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Some Denver security guard company licenses examined after employees fired guns on job, records show

Allied Universal, one of the largest security guard companies in Denver, could lose its license because, police say, an unlicensed guard shot at a moving car.

DENVER — There's been a lot of attention lately on shootings involving police officers in the metro area, but Denver records show a few security guard companies also got in trouble with the city this year after employees fired guns on the job.

Allied Universal, one of the largest security guard companies in the city, could lose its license because, police say, an unlicensed guard shot a bullet at a moving car.

According to Denver's Department of Excise and Licenses, an armed security guard was working at a Bellco Credit Union when a woman entered and showed a stolen ID. Records say the security guard chased the woman off the property, and then saw her get into a car. When the driver tried to hit the guard, he fired his gun. The woman got away. 

The city says the security guard didn't have a license to be an armed security guard. A company spokesperson said that is because the credit union location has an Aurora mailing address, and the team mistakenly understood it to be outside of the Denver city limits and not subject to Denver licensing requirements.

"Allied Universal’s first priority is safety – the safety of its teammates and the community we serve. For over three decades, Allied Universal has valued the opportunity to serve businesses, public agencies and communities throughout the City and County of Denver and the entire State of Colorado," the spokesperson said.

Now the company has to appear at a hearing on Aug. 31 to explain to the city why its security guard employer license in Denver shouldn't be suspended or revoked. A hearing officer will hold the hearing with the licensee and the City Attorney’s Office to hear testimony and see evidence.

The hearing officer will issue a recommended decision in the case. Excise and Licenses Executive Director Molly Duplechian will issue a final decision.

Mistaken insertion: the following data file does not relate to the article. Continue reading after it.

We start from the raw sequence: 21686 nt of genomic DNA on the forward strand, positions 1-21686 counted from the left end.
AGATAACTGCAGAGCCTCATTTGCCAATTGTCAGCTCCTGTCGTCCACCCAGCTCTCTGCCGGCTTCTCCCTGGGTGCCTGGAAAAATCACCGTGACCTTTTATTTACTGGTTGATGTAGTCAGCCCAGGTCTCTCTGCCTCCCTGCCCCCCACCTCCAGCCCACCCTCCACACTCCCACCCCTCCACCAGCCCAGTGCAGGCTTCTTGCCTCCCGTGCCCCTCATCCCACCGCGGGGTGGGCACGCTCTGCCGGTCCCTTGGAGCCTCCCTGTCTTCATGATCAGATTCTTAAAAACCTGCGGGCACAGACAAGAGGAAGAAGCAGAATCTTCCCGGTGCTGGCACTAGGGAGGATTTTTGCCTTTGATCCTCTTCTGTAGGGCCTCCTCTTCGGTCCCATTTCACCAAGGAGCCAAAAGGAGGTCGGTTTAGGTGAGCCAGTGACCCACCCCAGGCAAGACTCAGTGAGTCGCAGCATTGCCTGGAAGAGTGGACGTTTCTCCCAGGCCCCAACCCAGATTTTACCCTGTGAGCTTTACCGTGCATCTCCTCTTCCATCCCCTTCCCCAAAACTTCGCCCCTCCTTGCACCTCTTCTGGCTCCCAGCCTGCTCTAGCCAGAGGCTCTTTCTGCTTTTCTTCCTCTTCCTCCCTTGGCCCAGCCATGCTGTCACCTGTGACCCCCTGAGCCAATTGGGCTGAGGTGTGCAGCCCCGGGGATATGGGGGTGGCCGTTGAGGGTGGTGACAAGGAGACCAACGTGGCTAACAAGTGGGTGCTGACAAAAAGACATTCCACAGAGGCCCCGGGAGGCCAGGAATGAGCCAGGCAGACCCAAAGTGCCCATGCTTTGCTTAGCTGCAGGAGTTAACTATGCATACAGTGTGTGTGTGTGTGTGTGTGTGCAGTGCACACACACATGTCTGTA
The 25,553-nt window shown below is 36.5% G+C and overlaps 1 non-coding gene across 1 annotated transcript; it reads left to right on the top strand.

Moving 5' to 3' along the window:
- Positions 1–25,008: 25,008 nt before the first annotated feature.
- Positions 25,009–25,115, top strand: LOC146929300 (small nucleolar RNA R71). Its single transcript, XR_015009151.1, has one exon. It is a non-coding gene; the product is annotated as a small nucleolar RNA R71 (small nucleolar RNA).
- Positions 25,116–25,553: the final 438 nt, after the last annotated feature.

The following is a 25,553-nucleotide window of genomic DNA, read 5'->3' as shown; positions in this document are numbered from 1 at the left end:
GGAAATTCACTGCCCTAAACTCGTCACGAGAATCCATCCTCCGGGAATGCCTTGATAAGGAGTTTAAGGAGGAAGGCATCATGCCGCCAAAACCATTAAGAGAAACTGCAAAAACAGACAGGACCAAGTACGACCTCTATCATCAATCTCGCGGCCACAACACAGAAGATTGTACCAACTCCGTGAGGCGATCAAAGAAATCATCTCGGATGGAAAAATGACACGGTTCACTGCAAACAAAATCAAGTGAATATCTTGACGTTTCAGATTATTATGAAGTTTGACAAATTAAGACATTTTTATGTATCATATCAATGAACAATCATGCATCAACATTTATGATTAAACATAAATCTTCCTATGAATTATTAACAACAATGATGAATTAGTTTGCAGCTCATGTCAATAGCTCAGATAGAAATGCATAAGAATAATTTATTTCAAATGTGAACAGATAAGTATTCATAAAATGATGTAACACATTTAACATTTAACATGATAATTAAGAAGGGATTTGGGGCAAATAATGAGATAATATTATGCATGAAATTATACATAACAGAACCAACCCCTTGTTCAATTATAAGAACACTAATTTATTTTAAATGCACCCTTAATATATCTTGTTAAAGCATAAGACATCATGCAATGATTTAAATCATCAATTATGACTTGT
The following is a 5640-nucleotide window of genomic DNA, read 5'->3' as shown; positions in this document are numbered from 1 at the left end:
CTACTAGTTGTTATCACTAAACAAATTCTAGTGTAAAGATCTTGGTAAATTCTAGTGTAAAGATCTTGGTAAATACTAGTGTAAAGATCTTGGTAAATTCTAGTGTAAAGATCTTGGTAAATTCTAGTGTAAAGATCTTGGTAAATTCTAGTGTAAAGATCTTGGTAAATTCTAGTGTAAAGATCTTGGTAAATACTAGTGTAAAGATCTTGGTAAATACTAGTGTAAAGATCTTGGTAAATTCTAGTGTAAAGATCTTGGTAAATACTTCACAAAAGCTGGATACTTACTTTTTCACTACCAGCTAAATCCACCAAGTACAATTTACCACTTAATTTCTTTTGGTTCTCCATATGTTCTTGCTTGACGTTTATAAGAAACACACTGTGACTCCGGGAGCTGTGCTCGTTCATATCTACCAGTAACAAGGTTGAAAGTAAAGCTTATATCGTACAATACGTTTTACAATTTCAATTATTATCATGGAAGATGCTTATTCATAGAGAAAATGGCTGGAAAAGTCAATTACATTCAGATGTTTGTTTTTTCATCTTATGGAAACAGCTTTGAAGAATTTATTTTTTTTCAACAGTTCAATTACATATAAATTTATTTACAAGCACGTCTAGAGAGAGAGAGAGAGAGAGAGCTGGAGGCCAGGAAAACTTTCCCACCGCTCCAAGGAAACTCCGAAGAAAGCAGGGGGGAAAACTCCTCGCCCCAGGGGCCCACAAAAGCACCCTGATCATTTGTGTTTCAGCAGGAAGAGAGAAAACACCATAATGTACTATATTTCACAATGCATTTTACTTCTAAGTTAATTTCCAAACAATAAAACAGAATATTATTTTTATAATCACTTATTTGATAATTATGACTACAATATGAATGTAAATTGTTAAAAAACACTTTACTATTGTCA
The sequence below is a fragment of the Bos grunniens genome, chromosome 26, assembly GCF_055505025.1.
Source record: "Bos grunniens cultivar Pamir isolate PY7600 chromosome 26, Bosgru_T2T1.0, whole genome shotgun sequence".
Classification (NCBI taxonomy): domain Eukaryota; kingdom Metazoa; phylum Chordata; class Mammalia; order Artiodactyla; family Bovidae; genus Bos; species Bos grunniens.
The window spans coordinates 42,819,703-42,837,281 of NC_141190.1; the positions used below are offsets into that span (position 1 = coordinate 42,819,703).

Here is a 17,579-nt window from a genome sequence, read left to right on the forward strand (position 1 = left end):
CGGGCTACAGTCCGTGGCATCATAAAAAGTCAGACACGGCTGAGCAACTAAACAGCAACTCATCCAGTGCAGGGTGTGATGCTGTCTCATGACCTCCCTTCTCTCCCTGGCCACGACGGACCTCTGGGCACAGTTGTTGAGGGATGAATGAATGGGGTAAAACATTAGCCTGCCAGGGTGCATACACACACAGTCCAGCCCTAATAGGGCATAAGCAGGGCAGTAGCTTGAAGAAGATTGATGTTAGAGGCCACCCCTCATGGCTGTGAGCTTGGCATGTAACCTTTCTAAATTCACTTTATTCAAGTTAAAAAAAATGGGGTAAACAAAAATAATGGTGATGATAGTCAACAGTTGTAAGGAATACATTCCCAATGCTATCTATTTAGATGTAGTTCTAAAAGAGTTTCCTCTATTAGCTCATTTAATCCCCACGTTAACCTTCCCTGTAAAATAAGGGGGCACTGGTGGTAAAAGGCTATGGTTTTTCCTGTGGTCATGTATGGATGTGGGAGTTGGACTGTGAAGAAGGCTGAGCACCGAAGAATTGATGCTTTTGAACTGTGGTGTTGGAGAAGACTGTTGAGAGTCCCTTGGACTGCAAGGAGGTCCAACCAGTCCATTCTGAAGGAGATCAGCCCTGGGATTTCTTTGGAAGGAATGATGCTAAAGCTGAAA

In some cases, settlement agreements are reached between the city and the licensee before there is a final decision or hearing for the case.

In July, the city signed a settlement agreement with Advanced Professional Security which required the company to provide a list of all the businesses they offer security for. It was one of the terms the security guard company agreed to after a shooting involving one of their employees in April. 

According to city records, two security guards chased a wanted fugitive near a Walgreens east of Glendale. One guard fired her weapon while chasing the man because he grabbed his waistband.

"At no time previous to security contacting the victim was it reported the victim had been committing a crime necessitating the intervention of security," the show cause order said. 

The city found the two security guards didn't have a license to do the job.

The city did take away the license of a company called CFW Enterprises in June after they hired security guards with active criminal warrants.

City documents say Denver police also discovered a security guard with CFW who was not supposed to have a gun fired three shots outside a business in the Highlands. The guard was trying to stop a fight at a hookah lounge last year. 

After a hearing officer recommended the license of CFW be revoked, Excise and Licenses Executive Director Molly Duplechian agreed. The city found CFW Enterprises violated 11 state and local law provisions. 

So far this year, the city has accused these three companies, along with three other individuals, of violating security guard licensing rules.

Records show one of those people gave up her license in March because the city issued it to her by mistake. Denver says she didn't disclose her "serious and concerning" prior criminal history on her application. City documents say she pleaded guilty to multiple felonies, including robbery. 

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